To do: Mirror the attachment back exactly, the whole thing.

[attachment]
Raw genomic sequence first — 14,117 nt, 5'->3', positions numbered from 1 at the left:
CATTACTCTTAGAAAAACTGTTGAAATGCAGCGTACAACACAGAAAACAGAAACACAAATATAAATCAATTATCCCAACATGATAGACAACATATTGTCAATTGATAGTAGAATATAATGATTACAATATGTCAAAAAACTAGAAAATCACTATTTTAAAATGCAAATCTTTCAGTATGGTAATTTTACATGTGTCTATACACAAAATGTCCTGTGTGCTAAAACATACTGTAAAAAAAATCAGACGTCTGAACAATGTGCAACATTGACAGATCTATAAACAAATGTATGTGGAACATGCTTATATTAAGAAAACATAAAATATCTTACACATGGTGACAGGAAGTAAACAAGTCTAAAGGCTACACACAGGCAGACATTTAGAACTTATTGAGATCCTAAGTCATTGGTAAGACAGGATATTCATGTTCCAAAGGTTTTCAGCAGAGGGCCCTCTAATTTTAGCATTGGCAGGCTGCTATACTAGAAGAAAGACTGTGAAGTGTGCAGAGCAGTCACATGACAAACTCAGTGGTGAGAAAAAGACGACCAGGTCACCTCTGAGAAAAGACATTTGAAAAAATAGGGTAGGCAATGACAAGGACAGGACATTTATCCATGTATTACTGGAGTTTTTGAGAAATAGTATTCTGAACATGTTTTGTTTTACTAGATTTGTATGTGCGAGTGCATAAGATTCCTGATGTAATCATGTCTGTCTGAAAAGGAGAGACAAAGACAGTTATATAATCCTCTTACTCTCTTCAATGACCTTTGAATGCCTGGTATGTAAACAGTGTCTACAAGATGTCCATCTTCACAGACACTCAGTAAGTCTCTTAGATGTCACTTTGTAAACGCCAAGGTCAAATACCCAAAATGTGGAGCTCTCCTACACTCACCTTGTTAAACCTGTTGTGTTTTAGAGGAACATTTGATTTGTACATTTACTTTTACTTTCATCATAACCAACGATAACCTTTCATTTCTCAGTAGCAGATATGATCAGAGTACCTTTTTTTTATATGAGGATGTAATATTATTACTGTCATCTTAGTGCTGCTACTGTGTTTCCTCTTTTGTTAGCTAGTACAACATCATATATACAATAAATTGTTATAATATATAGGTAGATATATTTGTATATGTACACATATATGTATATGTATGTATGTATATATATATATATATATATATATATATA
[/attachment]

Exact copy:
Raw genomic sequence first — 14,117 nt, 5'->3', positions numbered from 1 at the left:
CATTACTCTTAGAAAAACTGTTGAAATGCAGCGTACAACACAGAAAACAGAAACACAAATATAAATCAATTATCCCAACATGATAGACAACATATTGTCAATTGATAGTAGAATATAATGATTACAATATGTCAAAAAACTAGAAAATCACTATTTTAAAATGCAAATCTTTCAGTATGGTAATTTTACATGTGTCTATACACAAAATGTCCTGTGTGCTAAAACATACTGTAAAAAAAATCAGACGTCTGAACAATGTGCAACATTGACAGATCTATAAACAAATGTATGTGGAACATGCTTATATTAAGAAAACATAAAATATCTTACACATGGTGACAGGAAGTAAACAAGTCTAAAGGCTACACACAGGCAGACATTTAGAACTTATTGAGATCCTAAGTCATTGGTAAGACAGGATATTCATGTTCCAAAGGTTTTCAGCAGAGGGCCCTCTAATTTTAGCATTGGCAGGCTGCTATACTAGAAGAAAGACTGTGAAGTGTGCAGAGCAGTCACATGACAAACTCAGTGGTGAGAAAAAGACGACCAGGTCACCTCTGAGAAAAGACATTTGAAAAAATAGGGTAGGCAATGACAAGGACAGGACATTTATCCATGTATTACTGGAGTTTTTGAGAAATAGTATTCTGAACATGTTTTGTTTTACTAGATTTGTATGTGCGAGTGCATAAGATTCCTGATGTAATCATGTCTGTCTGAAAAGGAGAGACAAAGACAGTTATATAATCCTCTTACTCTCTTCAATGACCTTTGAATGCCTGGTATGTAAACAGTGTCTACAAGATGTCCATCTTCACAGACACTCAGTAAGTCTCTTAGATGTCACTTTGTAAACGCCAAGGTCAAATACCCAAAATGTGGAGCTCTCCTACACTCACCTTGTTAAACCTGTTGTGTTTTAGAGGAACATTTGATTTGTACATTTACTTTTACTTTCATCATAACCAACGATAACCTTTCATTTCTCAGTAGCAGATATGATCAGAGTACCTTTTTTTTATATGAGGATGTAATATTATTACTGTCATCTTAGTGCTGCTACTGTGTTTCCTCTTTTGTTAGCTAGTACAACATCATATATACAATAAATTGTTATAATATATAGGTAGATATATTTGTATATGTACACATATATGTATATGTATGTATGTATATATATATATATATATATATATATATA